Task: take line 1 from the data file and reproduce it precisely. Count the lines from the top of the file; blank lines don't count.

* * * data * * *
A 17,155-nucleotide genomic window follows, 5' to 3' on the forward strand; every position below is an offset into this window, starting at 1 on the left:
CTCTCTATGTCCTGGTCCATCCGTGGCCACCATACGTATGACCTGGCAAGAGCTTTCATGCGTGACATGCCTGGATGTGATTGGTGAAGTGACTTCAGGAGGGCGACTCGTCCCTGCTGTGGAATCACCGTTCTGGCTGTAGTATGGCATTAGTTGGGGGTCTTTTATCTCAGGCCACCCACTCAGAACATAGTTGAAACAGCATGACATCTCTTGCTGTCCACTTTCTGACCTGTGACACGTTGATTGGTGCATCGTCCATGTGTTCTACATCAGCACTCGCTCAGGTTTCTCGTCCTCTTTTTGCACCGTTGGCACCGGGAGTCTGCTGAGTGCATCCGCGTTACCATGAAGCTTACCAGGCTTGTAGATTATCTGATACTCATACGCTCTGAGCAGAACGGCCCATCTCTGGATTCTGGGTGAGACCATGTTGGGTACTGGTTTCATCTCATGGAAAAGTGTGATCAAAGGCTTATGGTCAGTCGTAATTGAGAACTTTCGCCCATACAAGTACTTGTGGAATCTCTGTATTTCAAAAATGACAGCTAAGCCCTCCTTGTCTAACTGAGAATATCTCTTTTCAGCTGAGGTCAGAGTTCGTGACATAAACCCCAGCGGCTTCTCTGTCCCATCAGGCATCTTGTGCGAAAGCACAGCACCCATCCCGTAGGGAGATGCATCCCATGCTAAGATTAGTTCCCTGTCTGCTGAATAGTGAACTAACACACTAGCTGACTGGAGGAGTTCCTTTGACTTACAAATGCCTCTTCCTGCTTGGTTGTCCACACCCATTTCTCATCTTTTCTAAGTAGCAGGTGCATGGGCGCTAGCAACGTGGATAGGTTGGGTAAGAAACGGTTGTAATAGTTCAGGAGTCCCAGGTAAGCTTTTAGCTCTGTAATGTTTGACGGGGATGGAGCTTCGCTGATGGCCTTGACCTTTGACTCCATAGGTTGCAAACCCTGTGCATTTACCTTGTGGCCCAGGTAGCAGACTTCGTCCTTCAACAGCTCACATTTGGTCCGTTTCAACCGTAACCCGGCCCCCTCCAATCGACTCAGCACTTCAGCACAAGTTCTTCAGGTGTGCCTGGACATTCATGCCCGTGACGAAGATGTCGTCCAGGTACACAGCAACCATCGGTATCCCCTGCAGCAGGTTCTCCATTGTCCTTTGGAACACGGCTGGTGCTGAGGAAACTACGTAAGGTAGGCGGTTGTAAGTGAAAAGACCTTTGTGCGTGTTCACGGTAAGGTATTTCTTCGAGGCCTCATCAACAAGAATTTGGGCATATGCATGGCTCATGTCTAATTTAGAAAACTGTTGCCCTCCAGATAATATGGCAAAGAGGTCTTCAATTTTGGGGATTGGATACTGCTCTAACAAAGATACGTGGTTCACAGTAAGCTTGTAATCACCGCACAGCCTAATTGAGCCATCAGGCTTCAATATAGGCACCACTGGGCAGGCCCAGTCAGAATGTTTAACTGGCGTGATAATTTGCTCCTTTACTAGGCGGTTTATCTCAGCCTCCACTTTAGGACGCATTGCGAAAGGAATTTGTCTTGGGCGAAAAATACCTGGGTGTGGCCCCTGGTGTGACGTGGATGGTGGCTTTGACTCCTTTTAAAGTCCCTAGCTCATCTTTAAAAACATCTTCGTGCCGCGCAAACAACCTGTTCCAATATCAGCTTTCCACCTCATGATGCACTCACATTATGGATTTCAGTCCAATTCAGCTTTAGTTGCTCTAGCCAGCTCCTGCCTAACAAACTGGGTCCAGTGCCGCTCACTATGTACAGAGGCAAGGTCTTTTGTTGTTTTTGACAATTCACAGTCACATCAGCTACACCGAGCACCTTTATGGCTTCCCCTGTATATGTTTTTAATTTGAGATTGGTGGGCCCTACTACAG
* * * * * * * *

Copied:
A 17,155-nucleotide genomic window follows, 5' to 3' on the forward strand; every position below is an offset into this window, starting at 1 on the left: